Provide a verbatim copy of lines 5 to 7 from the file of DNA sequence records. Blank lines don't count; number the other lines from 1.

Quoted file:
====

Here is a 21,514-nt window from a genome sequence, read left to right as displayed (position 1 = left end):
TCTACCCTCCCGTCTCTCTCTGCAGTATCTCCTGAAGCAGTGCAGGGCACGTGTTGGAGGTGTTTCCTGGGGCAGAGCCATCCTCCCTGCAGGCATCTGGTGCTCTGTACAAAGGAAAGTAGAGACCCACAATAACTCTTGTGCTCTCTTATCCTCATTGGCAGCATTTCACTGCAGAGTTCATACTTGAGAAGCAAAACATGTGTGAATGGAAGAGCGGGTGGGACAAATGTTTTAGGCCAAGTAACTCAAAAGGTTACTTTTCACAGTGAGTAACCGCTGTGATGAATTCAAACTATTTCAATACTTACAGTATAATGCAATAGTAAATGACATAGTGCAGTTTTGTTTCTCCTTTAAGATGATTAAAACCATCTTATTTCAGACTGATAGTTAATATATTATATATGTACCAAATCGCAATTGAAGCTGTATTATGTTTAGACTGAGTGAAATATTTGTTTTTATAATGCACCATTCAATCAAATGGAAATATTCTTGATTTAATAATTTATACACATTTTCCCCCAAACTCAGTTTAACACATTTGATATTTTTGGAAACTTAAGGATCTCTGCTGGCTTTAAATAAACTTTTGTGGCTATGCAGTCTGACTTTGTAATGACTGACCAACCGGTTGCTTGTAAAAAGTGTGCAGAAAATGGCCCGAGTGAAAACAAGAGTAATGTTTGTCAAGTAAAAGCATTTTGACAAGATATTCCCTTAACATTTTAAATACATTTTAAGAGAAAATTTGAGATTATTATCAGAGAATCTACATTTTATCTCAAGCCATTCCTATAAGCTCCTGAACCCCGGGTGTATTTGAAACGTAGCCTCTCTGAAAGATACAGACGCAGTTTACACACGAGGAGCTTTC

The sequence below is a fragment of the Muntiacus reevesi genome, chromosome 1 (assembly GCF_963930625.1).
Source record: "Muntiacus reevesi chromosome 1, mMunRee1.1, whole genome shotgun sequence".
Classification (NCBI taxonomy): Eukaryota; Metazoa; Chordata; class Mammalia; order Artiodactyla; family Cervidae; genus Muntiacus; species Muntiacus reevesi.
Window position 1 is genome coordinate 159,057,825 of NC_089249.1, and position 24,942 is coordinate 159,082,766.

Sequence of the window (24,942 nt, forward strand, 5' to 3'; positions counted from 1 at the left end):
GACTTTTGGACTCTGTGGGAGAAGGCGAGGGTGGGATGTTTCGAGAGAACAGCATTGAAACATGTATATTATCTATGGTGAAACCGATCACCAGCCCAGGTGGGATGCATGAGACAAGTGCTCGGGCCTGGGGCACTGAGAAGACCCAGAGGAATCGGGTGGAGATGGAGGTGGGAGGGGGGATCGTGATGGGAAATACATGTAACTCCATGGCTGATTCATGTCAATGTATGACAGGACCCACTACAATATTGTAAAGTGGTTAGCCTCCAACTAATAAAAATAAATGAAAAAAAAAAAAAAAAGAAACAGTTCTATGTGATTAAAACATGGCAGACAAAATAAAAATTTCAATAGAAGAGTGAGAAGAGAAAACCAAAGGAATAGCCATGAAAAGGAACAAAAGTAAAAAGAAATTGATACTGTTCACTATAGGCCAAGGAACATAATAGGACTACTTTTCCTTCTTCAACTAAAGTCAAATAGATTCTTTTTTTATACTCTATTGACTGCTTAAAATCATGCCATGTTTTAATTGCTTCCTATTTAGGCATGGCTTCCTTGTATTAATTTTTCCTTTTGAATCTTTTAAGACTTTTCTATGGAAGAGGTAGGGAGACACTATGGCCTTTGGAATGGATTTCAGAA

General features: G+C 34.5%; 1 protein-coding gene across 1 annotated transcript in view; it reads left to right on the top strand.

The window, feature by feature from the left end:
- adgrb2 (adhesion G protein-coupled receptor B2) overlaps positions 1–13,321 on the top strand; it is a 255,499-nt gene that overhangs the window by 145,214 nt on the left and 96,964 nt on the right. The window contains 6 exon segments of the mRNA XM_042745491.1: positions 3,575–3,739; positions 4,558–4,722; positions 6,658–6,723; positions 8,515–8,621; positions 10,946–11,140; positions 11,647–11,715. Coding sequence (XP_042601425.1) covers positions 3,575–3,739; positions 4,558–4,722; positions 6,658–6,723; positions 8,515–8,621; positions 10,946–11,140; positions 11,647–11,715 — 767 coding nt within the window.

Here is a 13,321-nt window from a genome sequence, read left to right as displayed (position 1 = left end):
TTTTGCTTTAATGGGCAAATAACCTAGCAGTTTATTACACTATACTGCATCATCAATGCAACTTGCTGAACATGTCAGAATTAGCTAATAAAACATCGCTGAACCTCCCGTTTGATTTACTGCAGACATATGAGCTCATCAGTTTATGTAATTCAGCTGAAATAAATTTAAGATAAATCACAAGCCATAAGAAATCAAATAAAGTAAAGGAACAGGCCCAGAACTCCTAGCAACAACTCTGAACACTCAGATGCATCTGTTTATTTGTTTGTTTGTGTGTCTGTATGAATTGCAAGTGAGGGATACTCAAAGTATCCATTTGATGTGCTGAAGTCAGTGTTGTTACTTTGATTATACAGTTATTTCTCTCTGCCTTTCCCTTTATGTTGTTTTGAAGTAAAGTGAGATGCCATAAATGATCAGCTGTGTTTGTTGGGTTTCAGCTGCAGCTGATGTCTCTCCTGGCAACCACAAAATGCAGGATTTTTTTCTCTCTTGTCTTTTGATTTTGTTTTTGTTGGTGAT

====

Classification (NCBI taxonomy): Eukaryota; Metazoa; Chordata; class Mammalia; order Artiodactyla; family Cervidae; genus Muntiacus; species Muntiacus reevesi.
Window position 1 is genome coordinate 159,057,825 of NC_089249.1, and position 24,942 is coordinate 159,082,766.

Sequence of the window (24,942 nt, forward strand, 5' to 3'; positions counted from 1 at the left end):